Although she has of course been making inferences based on what she's been reading for a while, my daughter took a leap forward in this behavior last week. This post is a spoiler if you haven't read Harry Potter 5, and you should stop reading here.
I read my daughter the part of Harry Potter and the Order of the Phoenix in which Harry and his friends have been captured in a mis-deed by Umbridge. Hermione tricks Umbridge into going somewhere with just Harry and Hermione, to check their progress on a "weapon" that they have allegedly been developing for Dumbledore. My daughter was eager to know where they were going, but we had to stop reading to eat dinner.
After dinner she was working on something else. She suddenly looked up and said: "Mommy, is Hermione taking Umbridge to Grawp?". While this wasn't technically correct it was pretty close, and I was proud of her for thinking of it.
What this means is that she continued silently working away at where Hermione might be taking Umbridge even after our reading session was over. This is one of my favorite things to do, too, and one of the reasons that I like to read mysteries before I go to sleep. When I turn off the light I speculate on what I think will happen next. I'm happy to see my daughter sharing in this delightful occupation.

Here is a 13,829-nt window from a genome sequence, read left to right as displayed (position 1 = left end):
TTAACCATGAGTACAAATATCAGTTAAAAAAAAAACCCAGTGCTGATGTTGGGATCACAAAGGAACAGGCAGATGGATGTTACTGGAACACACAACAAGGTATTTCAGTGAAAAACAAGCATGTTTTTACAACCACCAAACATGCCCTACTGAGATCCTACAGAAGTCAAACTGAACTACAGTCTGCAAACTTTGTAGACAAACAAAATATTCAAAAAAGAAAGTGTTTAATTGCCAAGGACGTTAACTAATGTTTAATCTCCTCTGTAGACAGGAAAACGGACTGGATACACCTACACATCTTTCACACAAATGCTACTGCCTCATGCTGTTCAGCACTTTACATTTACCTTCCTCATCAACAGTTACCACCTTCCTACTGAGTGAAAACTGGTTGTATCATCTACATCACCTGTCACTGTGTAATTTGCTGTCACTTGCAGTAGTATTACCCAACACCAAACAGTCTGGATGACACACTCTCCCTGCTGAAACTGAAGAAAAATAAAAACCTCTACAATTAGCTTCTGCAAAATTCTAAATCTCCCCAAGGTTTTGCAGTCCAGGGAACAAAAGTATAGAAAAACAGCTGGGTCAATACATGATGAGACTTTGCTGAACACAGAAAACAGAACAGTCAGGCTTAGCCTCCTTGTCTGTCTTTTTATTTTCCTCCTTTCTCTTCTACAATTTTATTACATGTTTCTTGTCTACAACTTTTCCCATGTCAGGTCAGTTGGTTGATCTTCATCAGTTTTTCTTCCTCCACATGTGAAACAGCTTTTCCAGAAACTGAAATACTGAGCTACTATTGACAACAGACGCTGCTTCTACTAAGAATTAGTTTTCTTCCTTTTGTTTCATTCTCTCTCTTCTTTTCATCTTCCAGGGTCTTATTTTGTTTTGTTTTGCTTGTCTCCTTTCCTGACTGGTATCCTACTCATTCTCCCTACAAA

I do sometimes actively encourage this behavior on a smaller scale when we are reading aloud. I'll stop and ask her what she thinks is going to happen next. I try not to do it too much because I don't want our read-aloud sessions to feel like work. But I'm glad to see her developing this skill naturally as we read more.
This is also an argument for reading longer and more complex books together, and taking frequent pauses to allow for reflection. And it's a validation for stopping at suspenseful points in a book when you do pause.
Oh, participating in my daughter's journey to literacy / love of books is just a joy. Thanks for reading! It is also a joy to be able to share these little milestones with people who appreciate them.